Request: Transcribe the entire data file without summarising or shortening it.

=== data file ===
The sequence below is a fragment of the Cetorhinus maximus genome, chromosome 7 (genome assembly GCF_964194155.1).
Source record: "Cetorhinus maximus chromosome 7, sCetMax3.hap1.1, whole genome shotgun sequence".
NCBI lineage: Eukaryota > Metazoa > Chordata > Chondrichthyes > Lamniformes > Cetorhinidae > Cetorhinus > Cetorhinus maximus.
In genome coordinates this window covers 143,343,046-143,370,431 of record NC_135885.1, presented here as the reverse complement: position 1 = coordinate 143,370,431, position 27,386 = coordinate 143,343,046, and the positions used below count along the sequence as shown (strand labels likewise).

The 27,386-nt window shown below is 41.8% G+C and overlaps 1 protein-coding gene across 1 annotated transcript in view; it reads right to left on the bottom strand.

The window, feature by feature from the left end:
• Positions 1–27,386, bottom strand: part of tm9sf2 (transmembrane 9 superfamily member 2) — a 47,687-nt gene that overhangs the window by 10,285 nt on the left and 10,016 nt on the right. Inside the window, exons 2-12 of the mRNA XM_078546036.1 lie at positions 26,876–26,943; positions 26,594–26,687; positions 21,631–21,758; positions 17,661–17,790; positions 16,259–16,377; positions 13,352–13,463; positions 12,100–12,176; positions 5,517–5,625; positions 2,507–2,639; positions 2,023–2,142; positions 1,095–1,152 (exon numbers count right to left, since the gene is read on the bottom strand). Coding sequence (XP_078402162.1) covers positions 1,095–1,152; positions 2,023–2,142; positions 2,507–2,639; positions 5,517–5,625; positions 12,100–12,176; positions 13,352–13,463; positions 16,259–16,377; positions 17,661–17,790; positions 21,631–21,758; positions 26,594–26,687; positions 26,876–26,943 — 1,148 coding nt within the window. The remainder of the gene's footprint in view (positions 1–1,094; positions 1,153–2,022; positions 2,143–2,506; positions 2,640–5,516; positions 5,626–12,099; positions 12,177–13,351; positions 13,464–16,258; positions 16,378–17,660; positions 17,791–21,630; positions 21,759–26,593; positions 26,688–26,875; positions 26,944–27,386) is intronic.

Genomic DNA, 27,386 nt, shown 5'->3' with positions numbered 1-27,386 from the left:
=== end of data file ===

The sequence below is a fragment of the Cetorhinus maximus genome, chromosome 7 (genome assembly GCF_964194155.1).
Source record: "Cetorhinus maximus chromosome 7, sCetMax3.hap1.1, whole genome shotgun sequence".
NCBI lineage: Eukaryota > Metazoa > Chordata > Chondrichthyes > Lamniformes > Cetorhinidae > Cetorhinus > Cetorhinus maximus.
In genome coordinates this window covers 143,343,046-143,370,431 of record NC_135885.1, presented here as the reverse complement: position 1 = coordinate 143,370,431, position 27,386 = coordinate 143,343,046, and the positions used below count along the sequence as shown (strand labels likewise).

The 27,386-nt window shown below is 41.8% G+C and overlaps 1 protein-coding gene across 1 annotated transcript in view; it reads right to left on the bottom strand.

The window, feature by feature from the left end:
• Positions 1–27,386, bottom strand: part of tm9sf2 (transmembrane 9 superfamily member 2) — a 47,687-nt gene that overhangs the window by 10,285 nt on the left and 10,016 nt on the right. Inside the window, exons 2-12 of the mRNA XM_078546036.1 lie at positions 26,876–26,943; positions 26,594–26,687; positions 21,631–21,758; positions 17,661–17,790; positions 16,259–16,377; positions 13,352–13,463; positions 12,100–12,176; positions 5,517–5,625; positions 2,507–2,639; positions 2,023–2,142; positions 1,095–1,152 (exon numbers count right to left, since the gene is read on the bottom strand). Coding sequence (XP_078402162.1) covers positions 1,095–1,152; positions 2,023–2,142; positions 2,507–2,639; positions 5,517–5,625; positions 12,100–12,176; positions 13,352–13,463; positions 16,259–16,377; positions 17,661–17,790; positions 21,631–21,758; positions 26,594–26,687; positions 26,876–26,943 — 1,148 coding nt within the window. The remainder of the gene's footprint in view (positions 1–1,094; positions 1,153–2,022; positions 2,143–2,506; positions 2,640–5,516; positions 5,626–12,099; positions 12,177–13,351; positions 13,464–16,258; positions 16,378–17,660; positions 17,791–21,630; positions 21,759–26,593; positions 26,688–26,875; positions 26,944–27,386) is intronic.

Genomic DNA, 27,386 nt, shown 5'->3' with positions numbered 1-27,386 from the left: